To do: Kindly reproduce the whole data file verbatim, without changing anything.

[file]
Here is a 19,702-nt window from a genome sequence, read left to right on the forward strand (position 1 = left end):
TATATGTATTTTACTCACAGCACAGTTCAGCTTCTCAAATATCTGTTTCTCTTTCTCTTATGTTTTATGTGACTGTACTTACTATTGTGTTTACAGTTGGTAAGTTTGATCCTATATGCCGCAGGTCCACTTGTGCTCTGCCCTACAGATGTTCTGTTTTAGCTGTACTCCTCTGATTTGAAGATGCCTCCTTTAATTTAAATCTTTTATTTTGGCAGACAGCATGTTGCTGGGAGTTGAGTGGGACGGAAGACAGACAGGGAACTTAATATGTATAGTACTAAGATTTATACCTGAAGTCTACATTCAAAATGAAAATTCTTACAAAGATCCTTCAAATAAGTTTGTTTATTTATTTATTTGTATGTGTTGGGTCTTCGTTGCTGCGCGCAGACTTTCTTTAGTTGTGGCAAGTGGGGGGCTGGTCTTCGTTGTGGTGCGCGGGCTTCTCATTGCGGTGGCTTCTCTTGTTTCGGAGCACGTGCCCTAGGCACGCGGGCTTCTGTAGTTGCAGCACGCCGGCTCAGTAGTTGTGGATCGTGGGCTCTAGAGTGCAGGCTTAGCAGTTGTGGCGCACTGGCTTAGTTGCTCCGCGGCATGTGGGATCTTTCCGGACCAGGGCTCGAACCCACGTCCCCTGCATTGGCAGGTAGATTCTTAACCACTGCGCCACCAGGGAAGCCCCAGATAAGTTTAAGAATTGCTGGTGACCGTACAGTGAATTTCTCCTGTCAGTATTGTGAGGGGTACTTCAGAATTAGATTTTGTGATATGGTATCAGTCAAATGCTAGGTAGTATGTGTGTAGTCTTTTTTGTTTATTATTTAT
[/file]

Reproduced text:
Here is a 19,702-nt window from a genome sequence, read left to right on the forward strand (position 1 = left end):
TATATGTATTTTACTCACAGCACAGTTCAGCTTCTCAAATATCTGTTTCTCTTTCTCTTATGTTTTATGTGACTGTACTTACTATTGTGTTTACAGTTGGTAAGTTTGATCCTATATGCCGCAGGTCCACTTGTGCTCTGCCCTACAGATGTTCTGTTTTAGCTGTACTCCTCTGATTTGAAGATGCCTCCTTTAATTTAAATCTTTTATTTTGGCAGACAGCATGTTGCTGGGAGTTGAGTGGGACGGAAGACAGACAGGGAACTTAATATGTATAGTACTAAGATTTATACCTGAAGTCTACATTCAAAATGAAAATTCTTACAAAGATCCTTCAAATAAGTTTGTTTATTTATTTATTTGTATGTGTTGGGTCTTCGTTGCTGCGCGCAGACTTTCTTTAGTTGTGGCAAGTGGGGGGCTGGTCTTCGTTGTGGTGCGCGGGCTTCTCATTGCGGTGGCTTCTCTTGTTTCGGAGCACGTGCCCTAGGCACGCGGGCTTCTGTAGTTGCAGCACGCCGGCTCAGTAGTTGTGGATCGTGGGCTCTAGAGTGCAGGCTTAGCAGTTGTGGCGCACTGGCTTAGTTGCTCCGCGGCATGTGGGATCTTTCCGGACCAGGGCTCGAACCCACGTCCCCTGCATTGGCAGGTAGATTCTTAACCACTGCGCCACCAGGGAAGCCCCAGATAAGTTTAAGAATTGCTGGTGACCGTACAGTGAATTTCTCCTGTCAGTATTGTGAGGGGTACTTCAGAATTAGATTTTGTGATATGGTATCAGTCAAATGCTAGGTAGTATGTGTGTAGTCTTTTTTGTTTATTATTTAT